Farnesyl pyrophosphate synthase is an essential enzyme in Trypanosoma brucei: In vitro RNA interference and in vivo inhibition studies

Andrea Montalvetti, Alexis Fernandez, John M. Sanders, Subhash Ghosh, Erin Van Brussel, Eric Oldfield, Roberto Docampo

Research output: Contribution to journalArticlepeer-review


We report the cloning and sequencing of a gene encoding the farnesyl pyrophosphate synthase (FPPS) of Trypanosoma brucei. The protein (TbFPPS) is an attractive target for drug development because the growth of T. brucei has been shown to be inhibited by analogs of its substrates, the nitrogen containing bisphosphonates currently in use in bone resorption therapy. The protein predicted from the nucleotide sequence of the gene has 367 amino acids and a molecular mass of 42 kDa. Several sequence motifs found in other FPPSs are present in TbFPPS, including an 11-mer peptide insertion present also in the Trypanosoma cruzi FPPS. Heterologous expression of TbFPPS in Escherichia coli produced a functional enzyme that was inhibited by several nitrogen-containing bisphosphonates, such as pamidronate and risedronate. Risedronate was active in vivo against T. brucei infection in mice (giving a 60% survival rate), but pamidronate was not effective. The essential nature of TbFPPS was studied using RNA interference (RNAi) to inhibit the expression of the gene. Expression of TbFPPS double-stranded RNA in procyclic trypomastigotes caused specific degradation of mRNA. After 4 days of RNAi, the parasite growth rate declined and the cells subsequently died. Similar results were obtained with bloodstream form trypomastigotes, except that the RNAi system in this case was leaky and mRNA levels and parasites recovered with time. Molecular modeling and structure-activity investigations of enzyme and in vitro growth inhibition data resulted in similar pharmacophores, further validating TbFPPS as the target for bisphosphonates. These results establish that FPPS is essential for parasite viability and validate this enzyme as a target for drug development.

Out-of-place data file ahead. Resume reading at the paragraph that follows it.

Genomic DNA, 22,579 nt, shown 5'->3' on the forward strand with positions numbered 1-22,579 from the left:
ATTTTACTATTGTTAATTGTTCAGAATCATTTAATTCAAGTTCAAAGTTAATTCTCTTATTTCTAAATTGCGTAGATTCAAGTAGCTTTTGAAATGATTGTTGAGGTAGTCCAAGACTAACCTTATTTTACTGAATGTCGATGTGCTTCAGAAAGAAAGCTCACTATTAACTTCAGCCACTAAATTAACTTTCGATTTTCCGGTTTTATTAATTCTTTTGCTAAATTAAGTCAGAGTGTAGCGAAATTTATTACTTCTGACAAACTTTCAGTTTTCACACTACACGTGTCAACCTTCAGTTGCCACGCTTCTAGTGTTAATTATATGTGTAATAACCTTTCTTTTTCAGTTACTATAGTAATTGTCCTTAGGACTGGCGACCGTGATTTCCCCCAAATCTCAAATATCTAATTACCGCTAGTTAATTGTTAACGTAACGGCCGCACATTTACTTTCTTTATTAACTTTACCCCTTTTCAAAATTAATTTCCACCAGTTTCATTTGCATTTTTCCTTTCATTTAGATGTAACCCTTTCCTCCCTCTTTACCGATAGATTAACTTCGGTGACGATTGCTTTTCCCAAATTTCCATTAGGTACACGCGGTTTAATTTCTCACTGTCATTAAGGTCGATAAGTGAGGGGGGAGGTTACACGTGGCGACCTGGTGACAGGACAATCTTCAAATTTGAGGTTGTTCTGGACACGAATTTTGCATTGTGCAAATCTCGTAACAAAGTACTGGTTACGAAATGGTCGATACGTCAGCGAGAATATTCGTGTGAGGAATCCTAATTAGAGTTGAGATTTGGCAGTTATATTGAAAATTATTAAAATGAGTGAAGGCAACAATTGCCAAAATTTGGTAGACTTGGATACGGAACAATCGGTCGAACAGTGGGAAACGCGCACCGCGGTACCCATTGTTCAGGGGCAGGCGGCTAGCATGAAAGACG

Original languageEnglish (US)
Pages (from-to)17075-17083
Number of pages9
JournalJournal of Biological Chemistry
Issue number19
StatePublished - May 9 2003

ASJC Scopus subject areas

  • Biochemistry
  • Molecular Biology
  • Cell Biology


Dive into the research topics of 'Farnesyl pyrophosphate synthase is an essential enzyme in Trypanosoma brucei: In vitro RNA interference and in vivo inhibition studies'. Together they form a unique fingerprint.

Cite this